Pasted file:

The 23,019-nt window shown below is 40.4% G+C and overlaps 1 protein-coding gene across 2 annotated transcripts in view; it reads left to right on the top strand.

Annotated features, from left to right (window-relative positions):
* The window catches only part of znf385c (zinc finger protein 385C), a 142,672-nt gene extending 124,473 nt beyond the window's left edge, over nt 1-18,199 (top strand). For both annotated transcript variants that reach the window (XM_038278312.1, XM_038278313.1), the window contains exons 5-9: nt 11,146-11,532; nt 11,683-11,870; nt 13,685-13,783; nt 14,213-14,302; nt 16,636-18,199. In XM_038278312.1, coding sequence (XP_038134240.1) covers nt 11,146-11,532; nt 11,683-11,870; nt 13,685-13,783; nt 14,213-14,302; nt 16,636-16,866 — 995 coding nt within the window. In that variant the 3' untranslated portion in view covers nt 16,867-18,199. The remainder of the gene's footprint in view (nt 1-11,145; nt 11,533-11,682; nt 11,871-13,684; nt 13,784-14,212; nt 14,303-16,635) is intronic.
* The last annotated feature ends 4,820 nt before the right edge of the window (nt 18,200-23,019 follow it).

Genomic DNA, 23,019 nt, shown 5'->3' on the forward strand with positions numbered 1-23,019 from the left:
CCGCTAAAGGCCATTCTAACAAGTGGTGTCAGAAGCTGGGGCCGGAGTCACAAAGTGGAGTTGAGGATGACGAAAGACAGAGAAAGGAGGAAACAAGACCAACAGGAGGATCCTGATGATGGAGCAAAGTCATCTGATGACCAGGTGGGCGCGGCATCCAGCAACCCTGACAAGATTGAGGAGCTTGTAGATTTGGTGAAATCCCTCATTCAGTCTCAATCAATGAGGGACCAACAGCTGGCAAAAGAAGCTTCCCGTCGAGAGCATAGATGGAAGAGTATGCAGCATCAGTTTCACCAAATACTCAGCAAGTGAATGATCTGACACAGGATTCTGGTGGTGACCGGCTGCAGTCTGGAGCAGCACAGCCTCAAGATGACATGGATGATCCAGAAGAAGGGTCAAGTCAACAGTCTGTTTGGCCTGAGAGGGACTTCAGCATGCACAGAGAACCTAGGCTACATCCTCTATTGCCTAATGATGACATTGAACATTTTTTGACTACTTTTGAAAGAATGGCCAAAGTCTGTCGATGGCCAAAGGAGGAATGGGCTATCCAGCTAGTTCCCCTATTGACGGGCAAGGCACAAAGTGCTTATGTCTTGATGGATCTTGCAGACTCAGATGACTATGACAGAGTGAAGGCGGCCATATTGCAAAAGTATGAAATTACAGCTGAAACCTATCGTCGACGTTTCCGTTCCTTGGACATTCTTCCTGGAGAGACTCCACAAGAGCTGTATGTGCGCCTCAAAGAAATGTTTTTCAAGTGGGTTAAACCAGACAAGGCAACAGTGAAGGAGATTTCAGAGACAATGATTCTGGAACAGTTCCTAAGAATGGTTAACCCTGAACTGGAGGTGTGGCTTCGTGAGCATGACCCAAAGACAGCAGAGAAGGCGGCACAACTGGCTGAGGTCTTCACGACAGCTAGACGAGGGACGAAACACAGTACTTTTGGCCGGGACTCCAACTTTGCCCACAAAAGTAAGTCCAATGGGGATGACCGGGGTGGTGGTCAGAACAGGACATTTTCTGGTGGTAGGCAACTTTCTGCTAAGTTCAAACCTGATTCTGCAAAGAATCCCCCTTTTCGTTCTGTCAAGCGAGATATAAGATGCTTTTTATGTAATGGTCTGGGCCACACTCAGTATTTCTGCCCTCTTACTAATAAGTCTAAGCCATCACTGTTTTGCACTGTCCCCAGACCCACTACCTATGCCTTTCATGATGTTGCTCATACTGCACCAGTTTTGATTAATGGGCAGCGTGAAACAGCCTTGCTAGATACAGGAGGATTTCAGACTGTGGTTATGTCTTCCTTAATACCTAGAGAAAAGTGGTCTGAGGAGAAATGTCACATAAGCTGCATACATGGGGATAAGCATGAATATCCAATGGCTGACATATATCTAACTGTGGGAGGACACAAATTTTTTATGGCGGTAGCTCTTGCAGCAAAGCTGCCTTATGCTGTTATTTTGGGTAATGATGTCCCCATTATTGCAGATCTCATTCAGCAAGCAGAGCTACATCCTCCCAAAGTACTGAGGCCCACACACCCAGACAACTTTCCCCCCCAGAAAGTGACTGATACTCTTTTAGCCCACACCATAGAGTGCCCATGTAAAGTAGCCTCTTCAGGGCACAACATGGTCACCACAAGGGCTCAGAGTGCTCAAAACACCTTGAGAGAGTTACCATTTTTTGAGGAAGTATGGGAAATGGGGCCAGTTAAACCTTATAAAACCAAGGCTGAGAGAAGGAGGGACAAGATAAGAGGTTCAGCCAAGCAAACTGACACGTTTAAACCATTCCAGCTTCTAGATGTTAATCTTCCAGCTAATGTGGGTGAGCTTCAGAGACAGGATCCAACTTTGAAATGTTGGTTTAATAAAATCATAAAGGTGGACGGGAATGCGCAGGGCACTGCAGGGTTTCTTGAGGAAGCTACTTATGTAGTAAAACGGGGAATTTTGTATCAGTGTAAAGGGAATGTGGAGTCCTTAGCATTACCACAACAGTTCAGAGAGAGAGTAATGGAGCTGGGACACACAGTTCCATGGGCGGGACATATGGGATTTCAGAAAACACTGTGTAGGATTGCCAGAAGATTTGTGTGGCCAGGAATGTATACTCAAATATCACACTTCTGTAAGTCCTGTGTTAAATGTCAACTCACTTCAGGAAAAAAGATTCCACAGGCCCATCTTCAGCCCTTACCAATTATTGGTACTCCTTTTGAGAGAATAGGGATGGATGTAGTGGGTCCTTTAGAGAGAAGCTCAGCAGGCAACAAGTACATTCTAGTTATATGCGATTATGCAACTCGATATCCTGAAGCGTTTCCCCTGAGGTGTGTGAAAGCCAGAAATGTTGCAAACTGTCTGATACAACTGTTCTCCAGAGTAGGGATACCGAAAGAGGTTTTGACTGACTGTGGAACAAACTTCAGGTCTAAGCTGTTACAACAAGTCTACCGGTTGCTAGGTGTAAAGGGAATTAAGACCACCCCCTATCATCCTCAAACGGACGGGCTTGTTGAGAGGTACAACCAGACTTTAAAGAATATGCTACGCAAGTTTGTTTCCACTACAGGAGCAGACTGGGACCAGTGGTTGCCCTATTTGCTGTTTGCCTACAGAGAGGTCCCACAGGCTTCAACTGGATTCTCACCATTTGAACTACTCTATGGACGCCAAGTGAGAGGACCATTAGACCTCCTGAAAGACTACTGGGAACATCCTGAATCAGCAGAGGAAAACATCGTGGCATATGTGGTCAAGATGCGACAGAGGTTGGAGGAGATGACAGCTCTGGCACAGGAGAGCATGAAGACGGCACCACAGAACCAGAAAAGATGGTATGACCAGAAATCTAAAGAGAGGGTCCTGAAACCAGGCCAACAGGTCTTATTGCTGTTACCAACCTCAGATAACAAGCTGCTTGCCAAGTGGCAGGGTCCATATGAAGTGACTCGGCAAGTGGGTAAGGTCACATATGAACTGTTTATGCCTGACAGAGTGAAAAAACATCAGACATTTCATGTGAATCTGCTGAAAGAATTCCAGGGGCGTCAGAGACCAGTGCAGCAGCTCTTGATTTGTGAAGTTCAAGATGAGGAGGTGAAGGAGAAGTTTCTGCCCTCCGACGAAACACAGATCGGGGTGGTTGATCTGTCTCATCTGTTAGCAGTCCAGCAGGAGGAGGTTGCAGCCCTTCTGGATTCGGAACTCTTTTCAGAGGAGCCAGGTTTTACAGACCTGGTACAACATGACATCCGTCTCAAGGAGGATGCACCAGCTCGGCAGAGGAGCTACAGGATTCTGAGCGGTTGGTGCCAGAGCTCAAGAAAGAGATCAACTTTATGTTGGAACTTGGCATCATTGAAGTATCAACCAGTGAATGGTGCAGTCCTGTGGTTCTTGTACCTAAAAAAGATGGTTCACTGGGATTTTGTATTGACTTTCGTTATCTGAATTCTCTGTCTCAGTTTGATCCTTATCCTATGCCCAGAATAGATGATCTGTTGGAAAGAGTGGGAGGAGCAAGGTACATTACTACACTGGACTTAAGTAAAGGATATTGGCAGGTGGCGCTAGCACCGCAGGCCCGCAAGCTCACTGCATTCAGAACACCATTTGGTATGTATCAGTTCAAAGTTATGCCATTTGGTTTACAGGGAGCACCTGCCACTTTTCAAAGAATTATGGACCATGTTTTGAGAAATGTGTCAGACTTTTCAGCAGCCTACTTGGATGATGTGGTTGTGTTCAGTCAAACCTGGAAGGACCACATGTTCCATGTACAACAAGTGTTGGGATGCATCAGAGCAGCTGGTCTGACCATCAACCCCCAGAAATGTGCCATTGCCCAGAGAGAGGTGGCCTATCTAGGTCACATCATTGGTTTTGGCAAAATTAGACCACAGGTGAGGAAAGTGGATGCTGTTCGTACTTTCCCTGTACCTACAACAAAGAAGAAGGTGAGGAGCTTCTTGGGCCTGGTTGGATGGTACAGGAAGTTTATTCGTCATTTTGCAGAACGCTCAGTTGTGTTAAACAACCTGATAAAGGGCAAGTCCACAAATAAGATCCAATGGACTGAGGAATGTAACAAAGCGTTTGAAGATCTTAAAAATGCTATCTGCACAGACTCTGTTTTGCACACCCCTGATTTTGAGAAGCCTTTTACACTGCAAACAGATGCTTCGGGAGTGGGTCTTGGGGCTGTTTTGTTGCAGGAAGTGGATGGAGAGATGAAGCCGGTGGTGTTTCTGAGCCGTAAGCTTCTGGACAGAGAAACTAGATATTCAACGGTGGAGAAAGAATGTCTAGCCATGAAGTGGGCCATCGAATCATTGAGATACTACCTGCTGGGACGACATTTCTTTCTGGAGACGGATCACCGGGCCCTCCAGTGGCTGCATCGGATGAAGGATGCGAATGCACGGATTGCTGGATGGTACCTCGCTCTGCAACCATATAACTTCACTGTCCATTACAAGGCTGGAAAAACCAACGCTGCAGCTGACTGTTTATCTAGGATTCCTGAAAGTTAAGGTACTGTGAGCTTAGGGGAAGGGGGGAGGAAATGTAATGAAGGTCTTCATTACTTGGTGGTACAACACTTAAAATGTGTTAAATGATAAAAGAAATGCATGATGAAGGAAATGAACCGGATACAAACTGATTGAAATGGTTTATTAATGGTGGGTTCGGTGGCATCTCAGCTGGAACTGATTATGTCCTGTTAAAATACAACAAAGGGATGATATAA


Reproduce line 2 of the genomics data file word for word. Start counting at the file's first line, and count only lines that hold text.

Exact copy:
Annotated features, from left to right (window-relative positions):